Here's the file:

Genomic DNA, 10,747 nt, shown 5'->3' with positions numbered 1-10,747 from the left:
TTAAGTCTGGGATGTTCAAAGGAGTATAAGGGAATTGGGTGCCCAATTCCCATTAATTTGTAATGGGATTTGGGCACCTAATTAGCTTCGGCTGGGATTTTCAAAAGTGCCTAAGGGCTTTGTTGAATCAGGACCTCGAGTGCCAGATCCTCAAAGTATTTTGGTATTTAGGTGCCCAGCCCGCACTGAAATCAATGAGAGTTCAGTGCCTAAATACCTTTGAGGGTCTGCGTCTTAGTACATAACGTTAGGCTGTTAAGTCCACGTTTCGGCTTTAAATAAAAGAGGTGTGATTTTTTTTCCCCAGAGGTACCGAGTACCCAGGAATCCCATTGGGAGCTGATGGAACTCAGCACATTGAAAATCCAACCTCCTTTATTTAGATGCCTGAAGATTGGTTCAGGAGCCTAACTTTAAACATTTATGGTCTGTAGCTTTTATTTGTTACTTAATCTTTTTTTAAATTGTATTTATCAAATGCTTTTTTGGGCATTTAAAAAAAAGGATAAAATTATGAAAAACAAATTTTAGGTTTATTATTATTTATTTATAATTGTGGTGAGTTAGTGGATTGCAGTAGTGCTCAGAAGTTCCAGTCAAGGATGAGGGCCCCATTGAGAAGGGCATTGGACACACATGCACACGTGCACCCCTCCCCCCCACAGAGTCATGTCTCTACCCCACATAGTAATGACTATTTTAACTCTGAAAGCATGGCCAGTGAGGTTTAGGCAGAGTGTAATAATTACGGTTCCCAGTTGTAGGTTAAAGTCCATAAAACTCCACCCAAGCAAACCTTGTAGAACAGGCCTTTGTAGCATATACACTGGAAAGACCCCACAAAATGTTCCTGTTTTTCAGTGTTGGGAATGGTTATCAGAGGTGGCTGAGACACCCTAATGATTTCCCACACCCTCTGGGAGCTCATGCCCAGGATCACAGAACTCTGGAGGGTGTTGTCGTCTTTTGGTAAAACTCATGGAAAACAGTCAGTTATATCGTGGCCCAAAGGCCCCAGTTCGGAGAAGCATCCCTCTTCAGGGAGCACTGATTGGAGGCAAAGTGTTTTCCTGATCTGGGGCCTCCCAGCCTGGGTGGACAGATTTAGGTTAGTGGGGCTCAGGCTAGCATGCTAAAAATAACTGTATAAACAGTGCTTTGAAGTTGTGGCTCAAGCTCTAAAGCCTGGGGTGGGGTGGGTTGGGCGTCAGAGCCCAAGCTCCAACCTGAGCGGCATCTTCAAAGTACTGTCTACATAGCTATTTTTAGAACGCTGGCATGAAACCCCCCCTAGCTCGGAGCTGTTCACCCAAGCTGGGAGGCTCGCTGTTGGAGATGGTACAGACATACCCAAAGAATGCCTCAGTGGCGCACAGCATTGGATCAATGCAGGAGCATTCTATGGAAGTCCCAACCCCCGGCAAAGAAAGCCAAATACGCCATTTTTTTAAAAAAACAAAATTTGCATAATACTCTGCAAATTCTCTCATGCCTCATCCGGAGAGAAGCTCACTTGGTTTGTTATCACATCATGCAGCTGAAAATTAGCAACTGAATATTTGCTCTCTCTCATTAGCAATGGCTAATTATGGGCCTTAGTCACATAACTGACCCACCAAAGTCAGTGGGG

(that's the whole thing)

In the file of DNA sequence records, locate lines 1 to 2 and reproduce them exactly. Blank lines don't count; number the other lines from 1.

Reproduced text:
Genomic DNA, 10,747 nt, shown 5'->3' with positions numbered 1-10,747 from the left:
TTAAGTCTGGGATGTTCAAAGGAGTATAAGGGAATTGGGTGCCCAATTCCCATTAATTTGTAATGGGATTTGGGCACCTAATTAGCTTCGGCTGGGATTTTCAAAAGTGCCTAAGGGCTTTGTTGAATCAGGACCTCGAGTGCCAGATCCTCAAAGTATTTTGGTATTTAGGTGCCCAGCCCGCACTGAAATCAATGAGAGTTCAGTGCCTAAATACCTTTGAGGGTCTGCGTCTTAGTACATAACGTTAGGCTGTTAAGTCCACGTTTCGGCTTTAAATAAAAGAGGTGTGATTTTTTTTCCCCAGAGGTACCGAGTACCCAGGAATCCCATTGGGAGCTGATGGAACTCAGCACATTGAAAATCCAACCTCCTTTATTTAGATGCCTGAAGATTGGTTCAGGAGCCTAACTTTAAACATTTATGGTCTGTAGCTTTTATTTGTTACTTAATCTTTTTTTAAATTGTATTTATCAAATGCTTTTTTGGGCATTTAAAAAAAAGGATAAAATTATGAAAAACAAATTTTAGGTTTATTATTATTTATTTATAATTGTGGTGAGTTAGTGGATTGCAGTAGTGCTCAGAAGTTCCAGTCAAGGATGAGGGCCCCATTGAGAAGGGCATTGGACACACATGCACACGTGCACCCCTCCCCCCCACAGAGTCATGTCTCTACCCCACATAGTAATGACTATTTTAACTCTGAAAGCATGGCCAGTGAGGTTTAGGCAGAGTGTAATAATTACGGTTCCCAGTTGTAGGTTAAAGTCCATAAAACTCCACCCAAGCAAACCTTGTAGAACAGGCCTTTGTAGCATATACACTGGAAAGACCCCACAAAATGTTCCTGTTTTTCAGTGTTGGGAATGGTTATCAGAGGTGGCTGAGACACCCTAATGATTTCCCACACCCTCTGGGAGCTCATGCCCAGGATCACAGAACTCTGGAGGGTGTTGTCGTCTTTTGGTAAAACTCATGGAAAACAGTCAGTTATATCGTGGCCCAAAGGCCCCAGTTCGGAGAAGCATCCCTCTTCAGGGAGCACTGATTGGAGGCAAAGTGTTTTCCTGATCTGGGGCCTCCCAGCCTGGGTGGACAGATTTAGGTTAGTGGGGCTCAGGCTAGCATGCTAAAAATAACTGTATAAACAGTGCTTTGAAGTTGTGGCTCAAGCTCTAAAGCCTGGGGTGGGGTGGGTTGGGCGTCAGAGCCCAAGCTCCAACCTGAGCGGCATCTTCAAAGTACTGTCTACATAGCTATTTTTAGAACGCTGGCATGAAACCCCCCCTAGCTCGGAGCTGTTCACCCAAGCTGGGAGGCTCGCTGTTGGAGATGGTACAGACATACCCAAAGAATGCCTCAGTGGCGCACAGCATTGGATCAATGCAGGAGCATTCTATGGAAGTCCCAACCCCCGGCAAAGAAAGCCAAATACGCCATTTTTTTAAAAAAACAAAATTTGCATAATACTCTGCAAATTCTCTCATGCCTCATCCGGAGAGAAGCTCACTTGGTTTGTTATCACATCATGCAGCTGAAAATTAGCAACTGAATATTTGCTCTCTCTCATTAGCAATGGCTAATTATGGGCCTTAGTCACATAACTGACCCACCAAAGTCAGTGGGG